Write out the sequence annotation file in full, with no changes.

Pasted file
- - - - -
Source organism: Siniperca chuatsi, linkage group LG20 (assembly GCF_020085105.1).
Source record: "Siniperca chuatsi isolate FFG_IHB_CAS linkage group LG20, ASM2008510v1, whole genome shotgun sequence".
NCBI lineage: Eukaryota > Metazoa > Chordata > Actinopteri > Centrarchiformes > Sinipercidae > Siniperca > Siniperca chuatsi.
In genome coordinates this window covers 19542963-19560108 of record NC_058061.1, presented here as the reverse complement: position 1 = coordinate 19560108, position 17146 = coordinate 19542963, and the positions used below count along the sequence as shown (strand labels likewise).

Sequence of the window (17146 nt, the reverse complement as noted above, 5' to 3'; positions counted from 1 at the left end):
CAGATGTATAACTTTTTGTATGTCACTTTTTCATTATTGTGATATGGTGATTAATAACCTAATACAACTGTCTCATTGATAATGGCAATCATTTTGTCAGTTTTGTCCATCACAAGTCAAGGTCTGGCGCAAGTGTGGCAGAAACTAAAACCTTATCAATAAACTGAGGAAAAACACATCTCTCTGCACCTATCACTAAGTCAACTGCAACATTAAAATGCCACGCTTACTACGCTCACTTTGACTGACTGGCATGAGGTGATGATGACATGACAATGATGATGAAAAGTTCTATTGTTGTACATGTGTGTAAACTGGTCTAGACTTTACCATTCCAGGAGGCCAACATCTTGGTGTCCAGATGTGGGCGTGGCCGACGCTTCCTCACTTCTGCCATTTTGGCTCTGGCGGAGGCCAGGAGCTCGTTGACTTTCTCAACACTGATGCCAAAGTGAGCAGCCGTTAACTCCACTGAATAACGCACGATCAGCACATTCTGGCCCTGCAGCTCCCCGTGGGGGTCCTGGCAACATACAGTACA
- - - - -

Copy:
Source organism: Siniperca chuatsi, linkage group LG20 (assembly GCF_020085105.1).
Source record: "Siniperca chuatsi isolate FFG_IHB_CAS linkage group LG20, ASM2008510v1, whole genome shotgun sequence".
NCBI lineage: Eukaryota > Metazoa > Chordata > Actinopteri > Centrarchiformes > Sinipercidae > Siniperca > Siniperca chuatsi.
In genome coordinates this window covers 19542963-19560108 of record NC_058061.1, presented here as the reverse complement: position 1 = coordinate 19560108, position 17146 = coordinate 19542963, and the positions used below count along the sequence as shown (strand labels likewise).

Sequence of the window (17146 nt, the reverse complement as noted above, 5' to 3'; positions counted from 1 at the left end):
CAGATGTATAACTTTTTGTATGTCACTTTTTCATTATTGTGATATGGTGATTAATAACCTAATACAACTGTCTCATTGATAATGGCAATCATTTTGTCAGTTTTGTCCATCACAAGTCAAGGTCTGGCGCAAGTGTGGCAGAAACTAAAACCTTATCAATAAACTGAGGAAAAACACATCTCTCTGCACCTATCACTAAGTCAACTGCAACATTAAAATGCCACGCTTACTACGCTCACTTTGACTGACTGGCATGAGGTGATGATGACATGACAATGATGATGAAAAGTTCTATTGTTGTACATGTGTGTAAACTGGTCTAGACTTTACCATTCCAGGAGGCCAACATCTTGGTGTCCAGATGTGGGCGTGGCCGACGCTTCCTCACTTCTGCCATTTTGGCTCTGGCGGAGGCCAGGAGCTCGTTGACTTTCTCAACACTGATGCCAAAGTGAGCAGCCGTTAACTCCACTGAATAACGCACGATCAGCACATTCTGGCCCTGCAGCTCCCCGTGGGGGTCCTGGCAACATACAGTACA